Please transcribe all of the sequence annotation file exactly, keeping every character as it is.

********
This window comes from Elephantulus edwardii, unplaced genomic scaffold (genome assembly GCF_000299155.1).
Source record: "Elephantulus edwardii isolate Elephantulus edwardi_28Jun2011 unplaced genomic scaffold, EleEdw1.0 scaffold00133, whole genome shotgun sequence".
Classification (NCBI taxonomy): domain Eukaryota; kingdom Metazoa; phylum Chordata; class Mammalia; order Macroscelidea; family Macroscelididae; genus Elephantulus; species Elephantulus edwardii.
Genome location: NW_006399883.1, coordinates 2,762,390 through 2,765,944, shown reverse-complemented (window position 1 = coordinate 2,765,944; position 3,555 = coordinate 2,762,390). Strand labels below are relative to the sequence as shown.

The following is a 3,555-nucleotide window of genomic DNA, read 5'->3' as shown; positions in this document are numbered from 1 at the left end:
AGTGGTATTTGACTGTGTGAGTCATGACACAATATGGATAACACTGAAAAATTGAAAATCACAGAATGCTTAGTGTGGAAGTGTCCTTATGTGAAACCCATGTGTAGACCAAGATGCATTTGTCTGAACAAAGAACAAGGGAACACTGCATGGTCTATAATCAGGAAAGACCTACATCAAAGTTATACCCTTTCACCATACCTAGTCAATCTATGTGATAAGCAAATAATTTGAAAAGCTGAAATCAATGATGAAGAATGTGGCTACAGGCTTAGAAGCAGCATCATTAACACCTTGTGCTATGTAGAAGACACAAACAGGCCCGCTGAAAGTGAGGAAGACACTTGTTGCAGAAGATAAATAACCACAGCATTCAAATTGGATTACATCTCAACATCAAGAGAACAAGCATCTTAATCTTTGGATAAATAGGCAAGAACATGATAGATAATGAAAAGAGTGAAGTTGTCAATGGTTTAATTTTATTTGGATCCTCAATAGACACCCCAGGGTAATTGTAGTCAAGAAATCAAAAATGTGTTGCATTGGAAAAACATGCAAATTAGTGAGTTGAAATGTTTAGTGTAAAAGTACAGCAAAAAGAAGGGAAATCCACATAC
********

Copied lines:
This window comes from Elephantulus edwardii, unplaced genomic scaffold (genome assembly GCF_000299155.1).
Source record: "Elephantulus edwardii isolate Elephantulus edwardi_28Jun2011 unplaced genomic scaffold, EleEdw1.0 scaffold00133, whole genome shotgun sequence".
Classification (NCBI taxonomy): domain Eukaryota; kingdom Metazoa; phylum Chordata; class Mammalia; order Macroscelidea; family Macroscelididae; genus Elephantulus; species Elephantulus edwardii.
Genome location: NW_006399883.1, coordinates 2,762,390 through 2,765,944, shown reverse-complemented (window position 1 = coordinate 2,765,944; position 3,555 = coordinate 2,762,390). Strand labels below are relative to the sequence as shown.

The following is a 3,555-nucleotide window of genomic DNA, read 5'->3' as shown; positions in this document are numbered from 1 at the left end:
AGTGGTATTTGACTGTGTGAGTCATGACACAATATGGATAACACTGAAAAATTGAAAATCACAGAATGCTTAGTGTGGAAGTGTCCTTATGTGAAACCCATGTGTAGACCAAGATGCATTTGTCTGAACAAAGAACAAGGGAACACTGCATGGTCTATAATCAGGAAAGACCTACATCAAAGTTATACCCTTTCACCATACCTAGTCAATCTATGTGATAAGCAAATAATTTGAAAAGCTGAAATCAATGATGAAGAATGTGGCTACAGGCTTAGAAGCAGCATCATTAACACCTTGTGCTATGTAGAAGACACAAACAGGCCCGCTGAAAGTGAGGAAGACACTTGTTGCAGAAGATAAATAACCACAGCATTCAAATTGGATTACATCTCAACATCAAGAGAACAAGCATCTTAATCTTTGGATAAATAGGCAAGAACATGATAGATAATGAAAAGAGTGAAGTTGTCAATGGTTTAATTTTATTTGGATCCTCAATAGACACCCCAGGGTAATTGTAGTCAAGAAATCAAAAATGTGTTGCATTGGAAAAACATGCAAATTAGTGAGTTGAAATGTTTAGTGTAAAAGTACAGCAAAAAGAAGGGAAATCCACATAC